Traveling with Diabetes
Traveling Safely With Type 2 Diabetes
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“Have type 2 diabetes, will travel” can be your motto if you plan carefully to ensure your safety throughout your trip. Traveling can disrupt your regular diabetes management routine, but with some advance preparation you can stay healthy and enjoy your vacation — whether you’re getting away for the weekend or traveling abroad. The key is to tailor your planning to where you’re going and the length of time you'll be away.
If you’re planning a longer trip or a trip abroad and you’re not a seasoned traveler, take a test run, says Tami Ross, RD, LD, CDE, past president of the American Association of Diabetes Educators and author of What Do I Eat Now? A Step-by-Step Guide to Eating Right With Type 2 Diabetes. “Go away for the weekend and see what went well and what you need to do differently for a bigger trip.”
Seasoned traveler or not, you'll want to check off all the boxes on this to-do list:
Get the OK from your doctor.Make an appointment with your doctor to be sure your type 2 diabetes is under control. Give yourself enough time before your departure date in case your doctor wants to adjust your medications and see if the changes are working well before your trip. If you’re traveling abroad and need immunizations, get them at least a month in advance in case you have a reaction and need time to recover, the American Diabetes Association advises. Research doctors and hospitals at your destination should you need them during your trip, Ross says.
Get a written copy of your type 2 diabetes care plan.Ask your doctor for a letter that details your type 2 diabetes treatment plan along with duplicate prescriptions for your medications. Both will be invaluable in case of an emergency.
Wear a medical ID tag.In an emergency, such as a severe episode of low blood sugar (hypoglycemia), an ID bracelet or necklace will alert medical personnel of your type 2 diabetes.
Research healthy food options at your destination.Look for restaurants that post their menus online so you can choose wisely or call ahead to see if the chef will accommodate special meal requests. Almost every restaurant is willing to serve gravy, sauces, and dressings on the side. If you're taking a cruise or heading to a resort, find out if you can request diabetes-friendly foods in advance.
To avoid spending your vacation searching for a drugstore, follow these tips for packing wisely:
Do a double take.“Take twice as many supplies as you think you’ll need,” says Rose Mader, RN, CDE, of the Mayo Clinic in Rochester, Minnesota. This way, you won’t run out if your trip gets extended unexpectedly. “Extra travel supplies won’t go to waste,” she says. Simply take the extras home with you.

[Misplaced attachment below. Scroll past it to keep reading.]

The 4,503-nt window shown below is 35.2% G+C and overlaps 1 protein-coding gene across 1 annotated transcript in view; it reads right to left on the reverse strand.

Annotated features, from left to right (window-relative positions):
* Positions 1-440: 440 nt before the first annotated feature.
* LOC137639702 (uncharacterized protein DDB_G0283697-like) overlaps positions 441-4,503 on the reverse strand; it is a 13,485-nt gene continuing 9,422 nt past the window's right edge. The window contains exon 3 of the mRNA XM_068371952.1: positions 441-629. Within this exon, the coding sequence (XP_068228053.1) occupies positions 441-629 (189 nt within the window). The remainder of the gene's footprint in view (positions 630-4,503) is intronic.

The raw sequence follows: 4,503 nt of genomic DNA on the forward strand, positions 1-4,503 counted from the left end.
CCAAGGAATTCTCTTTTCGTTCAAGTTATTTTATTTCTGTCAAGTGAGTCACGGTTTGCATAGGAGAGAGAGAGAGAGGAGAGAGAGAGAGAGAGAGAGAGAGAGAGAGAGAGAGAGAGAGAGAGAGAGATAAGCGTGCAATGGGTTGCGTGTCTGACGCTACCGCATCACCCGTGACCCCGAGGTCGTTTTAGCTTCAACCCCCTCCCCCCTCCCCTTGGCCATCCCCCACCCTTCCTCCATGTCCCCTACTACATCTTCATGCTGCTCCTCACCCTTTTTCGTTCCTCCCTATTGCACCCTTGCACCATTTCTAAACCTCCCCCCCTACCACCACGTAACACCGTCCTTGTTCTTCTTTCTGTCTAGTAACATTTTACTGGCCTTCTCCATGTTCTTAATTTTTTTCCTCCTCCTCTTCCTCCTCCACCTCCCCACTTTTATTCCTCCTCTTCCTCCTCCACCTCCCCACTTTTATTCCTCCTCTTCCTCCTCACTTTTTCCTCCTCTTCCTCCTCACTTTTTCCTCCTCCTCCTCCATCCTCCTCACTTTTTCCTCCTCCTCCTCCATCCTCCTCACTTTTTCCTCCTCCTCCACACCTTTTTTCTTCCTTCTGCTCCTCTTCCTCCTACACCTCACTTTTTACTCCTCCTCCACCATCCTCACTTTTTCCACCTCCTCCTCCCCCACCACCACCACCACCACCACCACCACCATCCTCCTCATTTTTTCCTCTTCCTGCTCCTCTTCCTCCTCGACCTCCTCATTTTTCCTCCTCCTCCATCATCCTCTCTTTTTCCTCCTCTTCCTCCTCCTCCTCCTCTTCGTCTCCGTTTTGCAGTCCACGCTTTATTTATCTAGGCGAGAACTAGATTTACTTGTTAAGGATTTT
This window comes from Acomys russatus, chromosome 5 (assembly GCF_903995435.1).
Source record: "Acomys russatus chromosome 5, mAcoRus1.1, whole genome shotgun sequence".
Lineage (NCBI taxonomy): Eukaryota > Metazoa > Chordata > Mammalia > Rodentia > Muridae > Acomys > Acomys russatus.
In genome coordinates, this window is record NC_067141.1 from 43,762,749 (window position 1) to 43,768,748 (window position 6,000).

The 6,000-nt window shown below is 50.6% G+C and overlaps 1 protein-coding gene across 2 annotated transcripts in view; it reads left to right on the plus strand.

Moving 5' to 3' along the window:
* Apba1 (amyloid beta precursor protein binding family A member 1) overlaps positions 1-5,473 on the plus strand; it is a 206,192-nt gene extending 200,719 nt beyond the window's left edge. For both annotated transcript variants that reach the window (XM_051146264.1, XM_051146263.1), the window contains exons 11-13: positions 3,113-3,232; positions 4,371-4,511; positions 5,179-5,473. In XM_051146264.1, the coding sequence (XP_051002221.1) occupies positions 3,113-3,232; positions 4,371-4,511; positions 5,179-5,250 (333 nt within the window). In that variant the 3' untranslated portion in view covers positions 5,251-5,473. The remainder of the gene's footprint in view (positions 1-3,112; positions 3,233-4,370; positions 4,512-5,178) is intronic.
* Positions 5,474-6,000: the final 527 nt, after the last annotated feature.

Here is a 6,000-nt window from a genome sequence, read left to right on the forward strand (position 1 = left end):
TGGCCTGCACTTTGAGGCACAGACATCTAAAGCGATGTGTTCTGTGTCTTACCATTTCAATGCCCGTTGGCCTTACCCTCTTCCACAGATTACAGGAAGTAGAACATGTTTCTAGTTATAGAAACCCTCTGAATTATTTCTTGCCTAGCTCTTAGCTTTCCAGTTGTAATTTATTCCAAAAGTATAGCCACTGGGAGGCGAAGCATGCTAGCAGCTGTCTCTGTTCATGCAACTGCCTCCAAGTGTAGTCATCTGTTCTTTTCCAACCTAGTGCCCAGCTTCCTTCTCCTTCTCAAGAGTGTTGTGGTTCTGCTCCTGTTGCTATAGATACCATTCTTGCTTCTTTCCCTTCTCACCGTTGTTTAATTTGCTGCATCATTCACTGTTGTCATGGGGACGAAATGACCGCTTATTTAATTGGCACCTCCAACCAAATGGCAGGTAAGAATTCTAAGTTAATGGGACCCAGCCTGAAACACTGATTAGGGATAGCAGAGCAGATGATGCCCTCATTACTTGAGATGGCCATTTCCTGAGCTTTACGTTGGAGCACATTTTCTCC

Keep your supplies close at hand.Pack your type 2 diabetes supplies in a carry-on bag so you have easy access to them at all times, particularly on your way to and from your destination. You don’t want to put these supplies in checked luggage that could get lost or delayed, Mader says.
Place your type 2 diabetes supplies in a separate pouch.If you’re flying, you can take insulin and other medical liquids that are more than 3.4 ounces on board a commercial airplane, but you’ll need to remove them from your carry-on bag during airport security screenings to show them to officials. Check the Transportation Security Administration website for the latest information about traveling with medications before your departure, Mader says.
Pack for safety and comfort.Also include:
- Glucose tablets and an emergency glucagon kit for low blood sugar
- Healthy snacks, such as peanut butter crackers and protein bars, in case a meal is delayed and you must eat on a schedule
- An extra pair of comfortable shoes: “You may be doing extra walking when you travel, and you want to be sure you don’t get blisters,” Mader says.
Traveling Safety Tips
Take these additional precautions for safe travel with type 2 diabetes:
Alert those traveling with you.Loved ones may already know how to respond if you have a diabetic emergency, but if you're traveling with a more casual acquaintance or a group of people you don't know, be sure to tell your companion or group leader that you have type 2 diabetes and explain the signs of low blood sugar and how to treat it, Mader says. “You need to set up community support around you,” she says.
Account for time changes.If you'll be crossing time zones, you may need to revise your type 2 diabetes medication schedule. “If you go east, the day is shorter. If you go west, the day is longer,” Ross says. “Talk with your doctor before you leave about the best times to take your medication when shortening or lengthening the day.”
Check your blood sugar more frequently when away.If you'll be trying new foods or eating differently than you do at home, check your blood sugar 90 minutes after you eat. “You’ll have a better idea how your travel diet affects your blood sugar and what adjustments you may need to make to your medications,” Ross says.
Video: Did You Know - Safety Tips for Traveling With Type 2 Diabetes
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